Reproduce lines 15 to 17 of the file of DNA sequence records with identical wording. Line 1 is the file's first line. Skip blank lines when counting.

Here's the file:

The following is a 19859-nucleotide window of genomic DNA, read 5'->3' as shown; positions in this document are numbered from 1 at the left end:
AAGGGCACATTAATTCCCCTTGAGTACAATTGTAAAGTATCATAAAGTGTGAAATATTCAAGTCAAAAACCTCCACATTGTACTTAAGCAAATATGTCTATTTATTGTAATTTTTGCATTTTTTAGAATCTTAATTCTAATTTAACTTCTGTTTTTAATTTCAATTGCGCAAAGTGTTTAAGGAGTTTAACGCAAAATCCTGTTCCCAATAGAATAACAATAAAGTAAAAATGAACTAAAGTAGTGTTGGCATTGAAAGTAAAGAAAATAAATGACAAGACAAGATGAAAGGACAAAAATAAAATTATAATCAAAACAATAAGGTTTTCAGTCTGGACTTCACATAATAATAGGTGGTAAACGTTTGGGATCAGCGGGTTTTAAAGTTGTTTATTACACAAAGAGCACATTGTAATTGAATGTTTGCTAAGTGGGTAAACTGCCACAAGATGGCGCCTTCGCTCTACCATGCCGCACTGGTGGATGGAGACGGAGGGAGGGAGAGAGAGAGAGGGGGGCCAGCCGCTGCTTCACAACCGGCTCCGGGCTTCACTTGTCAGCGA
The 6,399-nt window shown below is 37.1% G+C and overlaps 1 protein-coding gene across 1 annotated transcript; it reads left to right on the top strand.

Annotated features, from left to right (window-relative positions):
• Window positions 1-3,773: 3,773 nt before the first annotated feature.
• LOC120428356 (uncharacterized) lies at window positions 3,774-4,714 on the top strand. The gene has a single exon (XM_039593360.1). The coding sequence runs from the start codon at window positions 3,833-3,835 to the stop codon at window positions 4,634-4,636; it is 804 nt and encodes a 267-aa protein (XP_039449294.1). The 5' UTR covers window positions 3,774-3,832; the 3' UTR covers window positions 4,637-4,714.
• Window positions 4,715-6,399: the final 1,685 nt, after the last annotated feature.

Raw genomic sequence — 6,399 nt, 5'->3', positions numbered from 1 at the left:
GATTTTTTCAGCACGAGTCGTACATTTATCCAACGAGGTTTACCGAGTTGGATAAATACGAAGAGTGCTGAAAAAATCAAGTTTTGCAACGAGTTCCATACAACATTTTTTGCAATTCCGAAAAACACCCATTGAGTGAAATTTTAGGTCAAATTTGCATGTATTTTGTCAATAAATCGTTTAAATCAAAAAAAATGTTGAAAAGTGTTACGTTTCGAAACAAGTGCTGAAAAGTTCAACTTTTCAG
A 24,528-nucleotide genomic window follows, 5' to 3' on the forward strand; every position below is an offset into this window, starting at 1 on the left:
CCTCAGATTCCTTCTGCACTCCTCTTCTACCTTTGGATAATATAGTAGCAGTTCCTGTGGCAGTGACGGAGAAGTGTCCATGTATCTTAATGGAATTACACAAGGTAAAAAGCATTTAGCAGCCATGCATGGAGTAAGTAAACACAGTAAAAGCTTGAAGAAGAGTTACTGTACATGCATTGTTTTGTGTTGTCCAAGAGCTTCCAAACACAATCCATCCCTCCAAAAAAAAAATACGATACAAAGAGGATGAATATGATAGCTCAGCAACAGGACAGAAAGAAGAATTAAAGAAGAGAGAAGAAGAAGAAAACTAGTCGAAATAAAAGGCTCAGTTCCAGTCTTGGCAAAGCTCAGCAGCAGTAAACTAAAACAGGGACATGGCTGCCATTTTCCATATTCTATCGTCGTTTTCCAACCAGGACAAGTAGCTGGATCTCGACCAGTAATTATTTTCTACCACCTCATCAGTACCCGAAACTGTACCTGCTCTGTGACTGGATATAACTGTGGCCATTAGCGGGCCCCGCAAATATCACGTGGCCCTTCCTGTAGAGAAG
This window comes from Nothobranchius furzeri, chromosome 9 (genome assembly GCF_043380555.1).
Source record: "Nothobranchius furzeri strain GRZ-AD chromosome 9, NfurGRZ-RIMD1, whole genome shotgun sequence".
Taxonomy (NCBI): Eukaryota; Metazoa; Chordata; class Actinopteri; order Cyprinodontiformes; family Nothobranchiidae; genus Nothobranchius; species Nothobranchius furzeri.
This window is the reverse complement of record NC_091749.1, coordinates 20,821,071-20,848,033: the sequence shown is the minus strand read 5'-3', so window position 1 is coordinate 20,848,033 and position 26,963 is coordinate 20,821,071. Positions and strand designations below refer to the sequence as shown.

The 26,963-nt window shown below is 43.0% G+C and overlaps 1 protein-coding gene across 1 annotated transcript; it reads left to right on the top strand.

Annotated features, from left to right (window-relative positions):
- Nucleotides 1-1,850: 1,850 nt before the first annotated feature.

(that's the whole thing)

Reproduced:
This window is the reverse complement of record NC_091749.1, coordinates 20,821,071-20,848,033: the sequence shown is the minus strand read 5'-3', so window position 1 is coordinate 20,848,033 and position 26,963 is coordinate 20,821,071. Positions and strand designations below refer to the sequence as shown.

The 26,963-nt window shown below is 43.0% G+C and overlaps 1 protein-coding gene across 1 annotated transcript; it reads left to right on the top strand.

Annotated features, from left to right (window-relative positions):